After its future briefly dangled over a precipice, Eagle Cleaners in Williamsburg will be sticking around.
Last week ARLnow reported that manager of the dry cleaning business, Mathew Srebrow, was given one week to either buy the business for $250,000 or shut it down. He said the directive came from the trustee who controls the ownership interest in Eagle Cleaners and had plans to sell it.
That dispute was resolved — for now — on Friday. The dry cleaning shop can stay put at least until the lease is up in five years.
“Long story short… the landlord presented the trustee with a bill of what it’d cost to break the lease,” Srebrow said. “The trustee has no choice but for us to be here — now he’s begging us to be here.”
Eagle Cleaners has been controlled by a trustee and operated by Srebrow since his father put the business in a trust before he died of cancer in 2019. While Srebrow didn’t disclose the cost to break the lease, he said it was a number that the trustee “would never have been able to afford.”
Srebrow says five years is enough time to hire a lawyer and make an offer on the business.
“We’re going to be here for more than five years,” he said. “Once I buy it, I will get another lease to stay here forever.”
Srebrow will be repurposing the money raised so far from his GoFundMe page toward that end. He started the page five days ago in hopes of raising enough money to buy the business on the trustee’s terms.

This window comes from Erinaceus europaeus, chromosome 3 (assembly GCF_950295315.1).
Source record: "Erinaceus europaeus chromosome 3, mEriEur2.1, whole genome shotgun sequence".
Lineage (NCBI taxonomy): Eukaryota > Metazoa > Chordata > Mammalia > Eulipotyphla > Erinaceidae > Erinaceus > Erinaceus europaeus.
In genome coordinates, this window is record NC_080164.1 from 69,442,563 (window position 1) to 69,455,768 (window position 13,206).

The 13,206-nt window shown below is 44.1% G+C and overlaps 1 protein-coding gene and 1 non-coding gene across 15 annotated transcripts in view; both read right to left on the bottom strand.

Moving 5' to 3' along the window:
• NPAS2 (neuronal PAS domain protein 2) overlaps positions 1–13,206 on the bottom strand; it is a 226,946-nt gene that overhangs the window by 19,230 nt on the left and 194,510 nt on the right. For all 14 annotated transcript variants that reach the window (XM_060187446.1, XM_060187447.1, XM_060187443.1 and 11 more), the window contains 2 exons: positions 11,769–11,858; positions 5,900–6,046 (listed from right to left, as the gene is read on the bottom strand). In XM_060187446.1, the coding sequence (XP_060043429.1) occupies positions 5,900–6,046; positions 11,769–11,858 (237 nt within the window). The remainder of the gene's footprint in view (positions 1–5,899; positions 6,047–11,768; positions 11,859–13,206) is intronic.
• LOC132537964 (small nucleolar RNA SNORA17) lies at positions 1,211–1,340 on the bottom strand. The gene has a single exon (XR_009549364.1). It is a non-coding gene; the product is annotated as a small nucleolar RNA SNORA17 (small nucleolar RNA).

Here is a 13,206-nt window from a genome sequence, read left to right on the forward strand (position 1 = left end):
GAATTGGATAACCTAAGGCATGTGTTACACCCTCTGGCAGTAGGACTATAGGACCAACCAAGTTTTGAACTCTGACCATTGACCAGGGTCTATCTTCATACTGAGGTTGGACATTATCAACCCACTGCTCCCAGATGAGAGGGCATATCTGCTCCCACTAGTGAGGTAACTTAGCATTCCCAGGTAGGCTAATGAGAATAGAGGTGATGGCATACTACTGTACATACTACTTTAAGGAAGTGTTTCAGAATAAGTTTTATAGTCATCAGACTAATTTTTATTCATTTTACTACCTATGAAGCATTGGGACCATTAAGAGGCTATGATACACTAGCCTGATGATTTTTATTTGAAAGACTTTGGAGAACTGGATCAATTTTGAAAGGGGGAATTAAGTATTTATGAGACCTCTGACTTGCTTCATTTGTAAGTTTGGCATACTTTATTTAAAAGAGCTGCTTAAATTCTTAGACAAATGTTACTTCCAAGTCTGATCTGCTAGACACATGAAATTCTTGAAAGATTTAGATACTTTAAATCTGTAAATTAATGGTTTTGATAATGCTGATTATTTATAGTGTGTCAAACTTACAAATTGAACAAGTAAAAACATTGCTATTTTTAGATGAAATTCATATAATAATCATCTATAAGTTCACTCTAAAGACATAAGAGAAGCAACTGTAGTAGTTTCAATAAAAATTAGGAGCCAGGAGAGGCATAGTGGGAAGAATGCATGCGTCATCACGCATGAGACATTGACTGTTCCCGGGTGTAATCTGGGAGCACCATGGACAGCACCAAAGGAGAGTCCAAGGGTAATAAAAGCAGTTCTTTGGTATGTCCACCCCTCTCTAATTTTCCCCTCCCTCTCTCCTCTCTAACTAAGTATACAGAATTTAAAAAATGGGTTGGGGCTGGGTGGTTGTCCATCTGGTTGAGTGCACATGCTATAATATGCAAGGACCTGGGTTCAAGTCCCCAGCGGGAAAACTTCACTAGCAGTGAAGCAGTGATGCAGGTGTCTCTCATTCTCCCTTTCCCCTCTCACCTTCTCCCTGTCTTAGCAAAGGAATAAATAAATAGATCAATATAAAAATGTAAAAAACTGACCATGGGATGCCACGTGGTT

So far, the page has collected $8,760 in donations, and Srebrow recently set a new goal of $25,000 to fund his new approach.
“The community has pulled together and shown amazing support,” he wrote on the fundraising page. “We are open for business with our normal business hours. Thank you all who have donated! It’s looking like legal advice with the option to buy the store will be needed to keep the store on [its] current path of staying open. Funds raised will be going towards this effort.”
Srebrow said he wants to hire a lawyer to ensure that his bases are covered, that the GoFundMe passes muster, and that last week’s events are not repeated.
“This was my dad’s store,” he said. “One of his wishes before he passed from cancer was to keep the store running. That’s what I’m trying to do.”
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Have you noticed a striking sculpture at Monroe Street and Wilson Boulevard? It’s the Museum of Contemporary Art Arlington’s newest installation, _Make Your Mark_ , by Arlington artist, Adam Henry. This sculpture celebrates MoCA Arlington’s rebranding and brings the museum’s energy outdoors.
On February 11, come inside when the museum’s galleries reopen with two new exhibitions: Rebecca Rivas Rogers: Grey View and Crisis of Image.
Grey View, in the Wyatt Resident Artist Gallery, is an homage to “gray” and a snapshot of the artist’s process. Consisting of photographs, collage, and a site-specific installation, this show is an outgrowth of Rivas-Rogers’ visual investigations into places you see on your way to somewhere else.
On the main level, Crisis of Image features artists who seek equity in today’s saturated visual world by developing new methods related to the production of images.
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Valentine gifts for someone special or for yourself are here at George Mason University from noon -4pm on February 14, 2023. Satisfy your sweet tooth with Kingsbury Chocolates, find a handmade bag from Karina Gaull, pick up treats from Village